Is The Faux Meat Phenomenon Going Well With Indian Restaurants?
Is The Faux Meat Phenomenon Going Well With Indian Restaurants?

Big restaurant brands continue to make headlines with products featuring prominent plant-based meat analogues, but experiments with whole vegetables and old-school patties hint that the industry’s approach to plant-based menu development is in flux.

The interest in meat alternatives is expanding globally, including in India, moving beyond traditional options like paneer, tofu, and soya chunks. Today's plant-based proteins, which are juicy and adept at absorbing flavors, are so convincing that they often lead diners to question their meat-free nature.

Tracing back to 1896, the concept of plant-based meat is not a novelty. It was popularized by Dr. John Harvey Kellogg, who introduced "nuttose," a commercially produced vegetarian "meat" made from peanuts. This innovation was followed by the introduction of lab-grown meat in 2013 and the rise of companies such as Beyond Meat and Impossible Foods in 2009, bringing plant-based meat into the mainstream in Silicon Valley and beyond.

According to research, globally, the plant-based meat industry is projected to reach $35.4 billion by 2027. While in India, the market size is still small, it is growing steadily, especially in the urban cities. This can be seen in the increasing number of Indian plant-based companies like Veggie Champ making mock duck, vegan burger and kebabs; Vegeta Gold specialising in vegetarian meats like chicken, mutton, prawns, and even meat liver made out of soya, Good Dot has created a ‘vegicken’ and come February, a new brand called Vegolution that makes plant-based proteins using a “super bean” launches in Bengaluru.

Restaurant menus, too, are echoing this rising trend. Take for instance the Seeds of Life in Mumbai that serves a sandwich and wrap both stuffed using mock meats. In Pune, at The Real Green Cafe you can find spaghetti served with mock meatballs. The new Worli outlet of Bastian serves chunks of mock fish in their Sri Lankan curry, while at the Bandra one you can get your hands on “chicken” wings made of the same protein variety. Mock meat has been a permanent fixture across all Yauatchas and Hakkasans too.

The industry is exploring beyond soy-based products, with tempeh and innovative vegetable-based meat alternatives gaining popularity. Recent introductions include jackfruit "meat" and watermelon-based "tuna," demonstrating creative approaches to mimicking meat flavors and textures with vegetables.

Shalu Nijhwan, a whole plant-based nutritionist and chef, commented, “People are increasingly thinking of giving up meat and adopting plant-based alternatives because of the health benefits.” Chefs from luxury hotels are testing the waters to see if they can introduce permanent PBM menus. “It is not just vegans who ask for alternatives, but having heard of or looking at the tempting dishes made by international chefs on social media, many non-vegetarians are also looking for alternatives. We do host weeklong or day-long fests at times, to see if patrons would want to have a separate menu with PBM, and the result has been encouraging,” says Chef Ajjay Choudhary, who runs a gourmet kitchen in Pune.

Adding to this sentiment, Sairaj Dhond, Founder and CEO of Goa-based Wakao Foods, mentioned, "The buzz around PBM is such that eateries, gourmet hotels, and cafes are looking to introduce either separate menus with these products, or dishes and festival weeks comprising different cuisines that can use these alternatives." This reflects a broader acceptance and enthusiasm for plant-based alternatives across the hospitality industry.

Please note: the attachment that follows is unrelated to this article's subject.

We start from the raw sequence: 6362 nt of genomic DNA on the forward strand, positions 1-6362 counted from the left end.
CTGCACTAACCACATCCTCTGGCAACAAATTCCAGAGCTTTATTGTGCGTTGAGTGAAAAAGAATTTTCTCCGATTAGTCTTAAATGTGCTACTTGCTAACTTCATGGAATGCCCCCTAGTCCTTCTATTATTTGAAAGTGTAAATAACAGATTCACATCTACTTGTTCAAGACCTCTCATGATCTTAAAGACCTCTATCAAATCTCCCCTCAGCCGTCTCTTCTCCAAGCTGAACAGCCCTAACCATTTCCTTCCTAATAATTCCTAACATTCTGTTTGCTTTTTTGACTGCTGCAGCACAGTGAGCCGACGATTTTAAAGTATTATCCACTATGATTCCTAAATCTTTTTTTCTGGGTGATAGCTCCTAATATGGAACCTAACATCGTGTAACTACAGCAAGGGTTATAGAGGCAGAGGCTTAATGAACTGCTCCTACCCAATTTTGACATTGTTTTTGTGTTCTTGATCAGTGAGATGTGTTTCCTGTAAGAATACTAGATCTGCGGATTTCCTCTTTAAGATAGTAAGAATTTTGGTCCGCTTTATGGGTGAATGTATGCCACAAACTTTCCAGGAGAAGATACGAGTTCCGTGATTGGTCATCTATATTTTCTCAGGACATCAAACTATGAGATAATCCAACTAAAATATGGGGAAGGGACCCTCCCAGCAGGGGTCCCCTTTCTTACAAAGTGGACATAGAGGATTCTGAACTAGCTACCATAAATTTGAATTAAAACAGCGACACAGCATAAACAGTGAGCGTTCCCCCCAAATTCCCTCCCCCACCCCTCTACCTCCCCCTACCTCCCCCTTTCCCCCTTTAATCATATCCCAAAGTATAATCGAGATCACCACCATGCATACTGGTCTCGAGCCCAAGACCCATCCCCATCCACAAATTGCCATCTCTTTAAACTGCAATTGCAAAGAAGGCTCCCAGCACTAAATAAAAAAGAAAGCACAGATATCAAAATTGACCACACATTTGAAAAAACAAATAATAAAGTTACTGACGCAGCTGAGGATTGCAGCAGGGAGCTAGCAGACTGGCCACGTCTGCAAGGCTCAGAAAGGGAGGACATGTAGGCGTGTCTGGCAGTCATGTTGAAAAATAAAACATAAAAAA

The fascination with plant-based meat extends beyond vegetarians, with historical regional Indian cuisines using vegetarian ingredients to create meat-like textures. Gourmet kitchens and luxury hotels are experimenting with plant-based menus to cater to both vegetarians and non-vegetarians intrigued by these alternatives.

Recipes developed in royal kitchens for both vegetarian and meat-eating diners have inspired modern dishes that replicate meat textures with plant-based ingredients. This tradition continues with dishes like nadru ki chaamp and soya-based chaamps, which resemble their meat counterparts.

Despite the enthusiasm for plant-based dining, research into consumer purchasing behavior reveals a gap between stated preferences and actual buying decisions, underscoring the complex and evolving nature of consumer attitudes toward plant-based meat alternatives.

Innovation is key to the successful integration of faux meat into Indian menus. Beyond the usual suspects like burgers and nuggets, chefs are leveraging plant-based meats to reinvent traditional Indian dishes. This approach not only caters to the nostalgic palate of Indian diners but also introduces a novel culinary experience, blending traditional flavors with modern dietary trends.

Adopting faux meat is not without its challenges for Indian restaurants. Issues such as higher costs, sourcing quality plant-based ingredients, and overcoming diner skepticism have been noted. However, creative solutions such as local sourcing, menu pricing strategies, and customer education campaigns have helped overcome these hurdles. Collaborations with plant-based meat producers are also on the rise, ensuring a steady supply of high-quality ingredients.

Industry experts are optimistic about the future of faux meat in India's food scene. With advancements in technology enabling the creation of more realistic and varied plant-based meat options, the possibilities for creative menu innovation are broadening. Despite the optimism, it's still a long journey ahead for faux meat in India's food industry.

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